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September 24, 2006 - Gainesville Sun, The (FL)

Building A Prison Empire

By Kinloch C. Walpole, director of the Gateless Zen Center, a Gainesville-based group that works with prison inmates.

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Our elected officials have unhinged criminal justice and turned it into a massive poverty program that breeds criminality. Prisons alone have consistently consumed a steady eight to 10 percent of an upward-spiraling state budget for decades.

The only visible return is a relative political stability for those in power.

Florida is investing $2.25 billion in prisons this year, and the prison's only job is to provide a secure environment with room and board for about 85,000 men, women and children.

The state's version of doing "hard time" is so appealing that about 45 percent of inmates have been returning to prison. In fact, there will be more inmates with previous time in state prison this year than were in prison 20 years ago.

You could say that Florida state prisons are nothing more than a rest period where inmates often get much required medical attention while honing skills and broadening contacts in preparation for their next round of criminality. By the way, medical attention accounted for over 20 percent of the inmate cost per day for the FY 2004-05.

It appears our elected officials get a better return on their investment of our tax dollars than we taxpayers.

Doing "hard time" is nothing more than an excuse for a rural poverty program in the form of a prison industrial complex and an urban poverty program for the criminal justice community. The big payback is the electoral gold of campaign funds and votes.

There are two lynch pins that can reduce the size of our state prison population in half.

The first is to address the war on drugs as a medical problem, much as we do with alcohol. And the second is by measuring drops in the recidivism rates.

Every argument used to justify the war on drugs was used to justify prohibition. We are suffering identical consequences in the war of drugs as we did prior to the repeal of prohibition.

The saddest consequence is that we are, and have been, sending more men, women and children to prison for drug law violations than we have for violent crimes over the last five years. Violent crimes include murder, forcible rape, robbery, and aggravated assault.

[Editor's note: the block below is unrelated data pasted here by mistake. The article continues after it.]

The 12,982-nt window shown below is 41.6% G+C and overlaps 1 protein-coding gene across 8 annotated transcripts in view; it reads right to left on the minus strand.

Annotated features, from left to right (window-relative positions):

The national closure rate for violent crimes in the same period was less than 50 percent. That means no one is captured, convicted and incarcerated for over half of the violent crimes committed.

It seems we could better protect Floridians by focusing more on violent crime. However, civil forfeitures associated with violent crimes pale in comparison to drug crimes, which probably accounts for the emphasis on drug crimes by the criminal justice community.

Our politicians argue that crime statistics have decreased over the last 14 years. What they are not telling you is that Florida has consistently been above the national averages in violent crimes since 1960.

Studies show that the simple earning of a GED functionally reduces recidivism.

Can elected officials justify why they cut the Department of Corrections' capability to provide education to inmates by 50 percent?

The criminal justice codes can be modified so that every time a person is convicted of a felony, they must graduate at the next higher level of schooling.

Coupled with this is the requirement to obtain a vocational degree with its corresponding license or certification.

This would not be in lieu of a sentence, but in conjunction with it. It would mean that both sentence and educational performance criteria must be meet prior to release.

The DOC does not have the skill to implement such a broad educational mandate. Our state secondary school systems have already failed these people once, and there is no reason to believe they have the desire or ability to redress those failures.

That leaves the community college system. This is a system that has decades of experience in remedial education for thousands of students from a dysfunctional state school system. They also have the skills and experience of teaching vocational programs.

The question of who should pay is simple enough. The state failed in its responsibilities for a secondary education, and so it pays. The vocational programs can be paid by the inmate in the form of a student loan.

There are definite pluses to such a program. Research by both Florida Tax Watch and the DOC shows that inmates participating in educational and vocational programs have higher performance levels, lower disciplinary rates, lower recidivism rates, and are more likely to stay off of public dole.

Further, these studies also show there is up to a $3.20 return on each dollar invested within two years.

The single biggest minus is that politicians lose the political gold from the criminal justice community and the prison industrial complex. In the end, this is why such a concept will never become a reality.

Sun Online news report may not be published, broadcast or redistributed without the prior written authority of The Gainesville Sun.

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